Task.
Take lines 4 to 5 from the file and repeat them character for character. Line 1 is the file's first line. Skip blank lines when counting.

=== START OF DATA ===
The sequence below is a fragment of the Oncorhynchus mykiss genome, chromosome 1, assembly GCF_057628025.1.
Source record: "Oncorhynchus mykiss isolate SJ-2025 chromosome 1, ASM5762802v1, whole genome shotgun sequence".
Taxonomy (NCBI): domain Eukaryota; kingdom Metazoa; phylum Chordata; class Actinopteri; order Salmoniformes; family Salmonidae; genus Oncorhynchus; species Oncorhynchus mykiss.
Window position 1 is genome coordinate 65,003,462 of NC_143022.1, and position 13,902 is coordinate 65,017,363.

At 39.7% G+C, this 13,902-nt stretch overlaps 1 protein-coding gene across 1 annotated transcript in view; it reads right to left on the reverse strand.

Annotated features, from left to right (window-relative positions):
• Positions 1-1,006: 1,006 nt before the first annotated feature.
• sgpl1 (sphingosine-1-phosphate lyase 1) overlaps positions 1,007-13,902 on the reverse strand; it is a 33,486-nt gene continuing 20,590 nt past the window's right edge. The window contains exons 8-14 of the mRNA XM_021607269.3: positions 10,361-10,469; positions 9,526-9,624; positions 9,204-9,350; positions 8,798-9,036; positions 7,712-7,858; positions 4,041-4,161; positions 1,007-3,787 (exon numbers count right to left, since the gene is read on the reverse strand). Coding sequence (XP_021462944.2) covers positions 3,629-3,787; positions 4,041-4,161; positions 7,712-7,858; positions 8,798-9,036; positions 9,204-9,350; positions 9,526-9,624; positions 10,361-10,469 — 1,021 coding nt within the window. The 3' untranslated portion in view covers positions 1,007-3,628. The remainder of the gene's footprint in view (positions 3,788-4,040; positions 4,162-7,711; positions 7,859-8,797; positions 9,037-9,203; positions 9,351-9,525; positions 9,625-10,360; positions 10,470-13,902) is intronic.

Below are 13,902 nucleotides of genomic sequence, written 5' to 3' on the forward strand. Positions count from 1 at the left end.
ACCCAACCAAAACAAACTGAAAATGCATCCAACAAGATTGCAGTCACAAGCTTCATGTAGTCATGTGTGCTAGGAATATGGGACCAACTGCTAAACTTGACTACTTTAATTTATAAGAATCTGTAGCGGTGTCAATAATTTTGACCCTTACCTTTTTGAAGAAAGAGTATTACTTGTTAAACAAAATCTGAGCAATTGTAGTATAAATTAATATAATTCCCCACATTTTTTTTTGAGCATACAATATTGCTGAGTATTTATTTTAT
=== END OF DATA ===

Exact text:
Window position 1 is genome coordinate 65,003,462 of NC_143022.1, and position 13,902 is coordinate 65,017,363.

At 39.7% G+C, this 13,902-nt stretch overlaps 1 protein-coding gene across 1 annotated transcript in view; it reads right to left on the reverse strand.